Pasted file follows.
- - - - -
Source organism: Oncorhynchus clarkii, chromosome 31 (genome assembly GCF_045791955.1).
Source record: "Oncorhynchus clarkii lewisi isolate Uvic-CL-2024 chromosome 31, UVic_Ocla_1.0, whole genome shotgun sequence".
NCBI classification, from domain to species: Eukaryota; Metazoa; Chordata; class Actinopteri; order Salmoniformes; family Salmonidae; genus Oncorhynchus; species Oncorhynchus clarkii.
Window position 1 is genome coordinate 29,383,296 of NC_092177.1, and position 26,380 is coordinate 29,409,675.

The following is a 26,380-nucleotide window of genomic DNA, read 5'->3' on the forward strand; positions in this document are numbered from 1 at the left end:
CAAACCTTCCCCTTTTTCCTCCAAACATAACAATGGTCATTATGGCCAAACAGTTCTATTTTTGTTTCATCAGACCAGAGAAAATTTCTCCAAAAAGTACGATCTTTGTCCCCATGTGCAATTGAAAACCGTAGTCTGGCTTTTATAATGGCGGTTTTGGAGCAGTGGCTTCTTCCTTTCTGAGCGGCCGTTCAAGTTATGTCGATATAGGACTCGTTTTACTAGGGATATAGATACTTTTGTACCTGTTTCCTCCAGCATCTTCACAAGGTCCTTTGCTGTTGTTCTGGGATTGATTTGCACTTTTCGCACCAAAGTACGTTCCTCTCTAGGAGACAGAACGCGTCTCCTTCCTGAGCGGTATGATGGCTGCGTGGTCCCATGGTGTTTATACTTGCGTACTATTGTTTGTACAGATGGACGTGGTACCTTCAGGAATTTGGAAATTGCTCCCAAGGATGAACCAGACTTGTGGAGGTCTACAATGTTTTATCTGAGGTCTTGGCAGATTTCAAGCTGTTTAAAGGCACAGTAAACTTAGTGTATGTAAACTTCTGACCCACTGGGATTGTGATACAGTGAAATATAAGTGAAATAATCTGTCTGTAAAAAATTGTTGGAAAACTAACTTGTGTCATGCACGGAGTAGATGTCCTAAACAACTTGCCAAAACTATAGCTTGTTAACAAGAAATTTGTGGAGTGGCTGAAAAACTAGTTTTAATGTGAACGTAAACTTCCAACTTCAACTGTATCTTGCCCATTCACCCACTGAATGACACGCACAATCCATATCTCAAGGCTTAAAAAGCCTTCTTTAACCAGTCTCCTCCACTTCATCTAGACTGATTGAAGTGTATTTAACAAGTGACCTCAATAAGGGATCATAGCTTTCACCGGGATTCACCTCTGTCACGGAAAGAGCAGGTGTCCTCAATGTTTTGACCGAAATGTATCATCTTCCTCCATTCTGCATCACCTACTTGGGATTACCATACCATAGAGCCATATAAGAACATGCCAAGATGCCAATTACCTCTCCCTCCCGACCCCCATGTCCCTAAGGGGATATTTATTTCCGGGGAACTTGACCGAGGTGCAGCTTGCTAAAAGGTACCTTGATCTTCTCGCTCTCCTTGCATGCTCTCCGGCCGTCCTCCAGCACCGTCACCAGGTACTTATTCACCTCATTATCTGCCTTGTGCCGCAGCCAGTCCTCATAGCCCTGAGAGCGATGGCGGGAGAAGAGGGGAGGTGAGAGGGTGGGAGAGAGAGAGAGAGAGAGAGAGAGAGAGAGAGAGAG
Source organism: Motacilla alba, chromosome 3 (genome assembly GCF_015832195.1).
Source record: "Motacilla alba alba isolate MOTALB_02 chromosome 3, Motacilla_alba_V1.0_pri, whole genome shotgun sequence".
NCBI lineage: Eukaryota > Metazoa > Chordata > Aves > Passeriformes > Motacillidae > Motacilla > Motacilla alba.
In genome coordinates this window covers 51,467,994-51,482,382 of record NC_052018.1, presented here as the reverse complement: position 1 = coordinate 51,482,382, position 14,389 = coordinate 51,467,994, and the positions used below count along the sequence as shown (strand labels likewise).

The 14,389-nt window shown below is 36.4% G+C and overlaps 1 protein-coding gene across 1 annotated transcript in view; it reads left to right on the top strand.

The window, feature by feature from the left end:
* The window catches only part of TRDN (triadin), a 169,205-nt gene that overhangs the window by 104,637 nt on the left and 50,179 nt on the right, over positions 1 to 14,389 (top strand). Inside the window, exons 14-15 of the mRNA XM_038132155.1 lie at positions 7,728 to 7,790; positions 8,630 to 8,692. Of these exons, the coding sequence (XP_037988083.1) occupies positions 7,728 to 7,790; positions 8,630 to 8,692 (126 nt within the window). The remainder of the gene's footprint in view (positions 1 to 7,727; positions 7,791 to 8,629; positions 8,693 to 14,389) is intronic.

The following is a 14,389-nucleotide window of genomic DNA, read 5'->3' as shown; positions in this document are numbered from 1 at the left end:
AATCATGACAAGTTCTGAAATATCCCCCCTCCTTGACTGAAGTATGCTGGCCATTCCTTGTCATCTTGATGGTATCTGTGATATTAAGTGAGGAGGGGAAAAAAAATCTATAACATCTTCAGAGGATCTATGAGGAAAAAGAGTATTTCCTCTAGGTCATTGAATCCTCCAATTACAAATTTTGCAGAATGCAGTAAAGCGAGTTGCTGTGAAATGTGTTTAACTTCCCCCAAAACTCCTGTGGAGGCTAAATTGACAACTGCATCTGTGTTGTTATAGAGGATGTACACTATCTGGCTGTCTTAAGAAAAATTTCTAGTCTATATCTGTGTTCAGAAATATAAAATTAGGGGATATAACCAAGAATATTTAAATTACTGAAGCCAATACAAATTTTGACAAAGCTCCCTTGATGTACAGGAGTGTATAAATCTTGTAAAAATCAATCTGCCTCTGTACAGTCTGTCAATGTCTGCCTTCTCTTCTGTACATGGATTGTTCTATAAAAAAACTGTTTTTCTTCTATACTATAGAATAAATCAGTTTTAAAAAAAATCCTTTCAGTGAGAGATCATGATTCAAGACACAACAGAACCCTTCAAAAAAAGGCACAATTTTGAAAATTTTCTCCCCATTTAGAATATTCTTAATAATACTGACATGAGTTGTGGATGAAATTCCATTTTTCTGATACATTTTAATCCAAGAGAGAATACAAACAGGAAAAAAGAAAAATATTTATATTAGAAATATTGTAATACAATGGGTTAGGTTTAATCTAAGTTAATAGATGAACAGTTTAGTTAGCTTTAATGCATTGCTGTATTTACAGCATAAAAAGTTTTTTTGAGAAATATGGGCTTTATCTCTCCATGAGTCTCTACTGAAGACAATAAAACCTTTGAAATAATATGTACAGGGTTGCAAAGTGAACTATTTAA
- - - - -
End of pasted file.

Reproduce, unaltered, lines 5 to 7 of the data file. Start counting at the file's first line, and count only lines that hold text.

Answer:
The following is a 26,380-nucleotide window of genomic DNA, read 5'->3' on the forward strand; positions in this document are numbered from 1 at the left end:
CAAACCTTCCCCTTTTTCCTCCAAACATAACAATGGTCATTATGGCCAAACAGTTCTATTTTTGTTTCATCAGACCAGAGAAAATTTCTCCAAAAAGTACGATCTTTGTCCCCATGTGCAATTGAAAACCGTAGTCTGGCTTTTATAATGGCGGTTTTGGAGCAGTGGCTTCTTCCTTTCTGAGCGGCCGTTCAAGTTATGTCGATATAGGACTCGTTTTACTAGGGATATAGATACTTTTGTACCTGTTTCCTCCAGCATCTTCACAAGGTCCTTTGCTGTTGTTCTGGGATTGATTTGCACTTTTCGCACCAAAGTACGTTCCTCTCTAGGAGACAGAACGCGTCTCCTTCCTGAGCGGTATGATGGCTGCGTGGTCCCATGGTGTTTATACTTGCGTACTATTGTTTGTACAGATGGACGTGGTACCTTCAGGAATTTGGAAATTGCTCCCAAGGATGAACCAGACTTGTGGAGGTCTACAATGTTTTATCTGAGGTCTTGGCAGATTTCAAGCTGTTTAAAGGCACAGTAAACTTAGTGTATGTAAACTTCTGACCCACTGGGATTGTGATACAGTGAAATATAAGTGAAATAATCTGTCTGTAAAAAATTGTTGGAAAACTAACTTGTGTCATGCACGGAGTAGATGTCCTAAACAACTTGCCAAAACTATAGCTTGTTAACAAGAAATTTGTGGAGTGGCTGAAAAACTAGTTTTAATGTGAACGTAAACTTCCAACTTCAACTGTATCTTGCCCATTCACCCACTGAATGACACGCACAATCCATATCTCAAGGCTTAAAAAGCCTTCTTTAACCAGTCTCCTCCACTTCATCTAGACTGATTGAAGTGTATTTAACAAGTGACCTCAATAAGGGATCATAGCTTTCACCGGGATTCACCTCTGTCACGGAAAGAGCAGGTGTCCTCAATGTTTTGACCGAAATGTATCATCTTCCTCCATTCTGCATCACCTACTTGGGATTACCATACCATAGAGCCATATAAGAACATGCCAAGATGCCAATTACCTCTCCCTCCCGACCCCCATGTCCCTAAGGGGATATTTATTTCCGGGGAACTTGACCGAGGTGCAGCTTGCTAAAAGGTACCTTGATCTTCTCGCTCTCCTTGCATGCTCTCCGGCCGTCCTCCAGCACCGTCACCAGGTACTTATTCACCTCATTATCTGCCTTGTGCCGCAGCCAGTCCTCATAGCCCTGAGAGCGATGGCGGGAGAAGAGGGGAGGTGAGAGGGTGGGAGAGAGAGAGAGAGAGAGAGAGAGAGAGAGAGAGAG
Source organism: Motacilla alba, chromosome 3 (genome assembly GCF_015832195.1).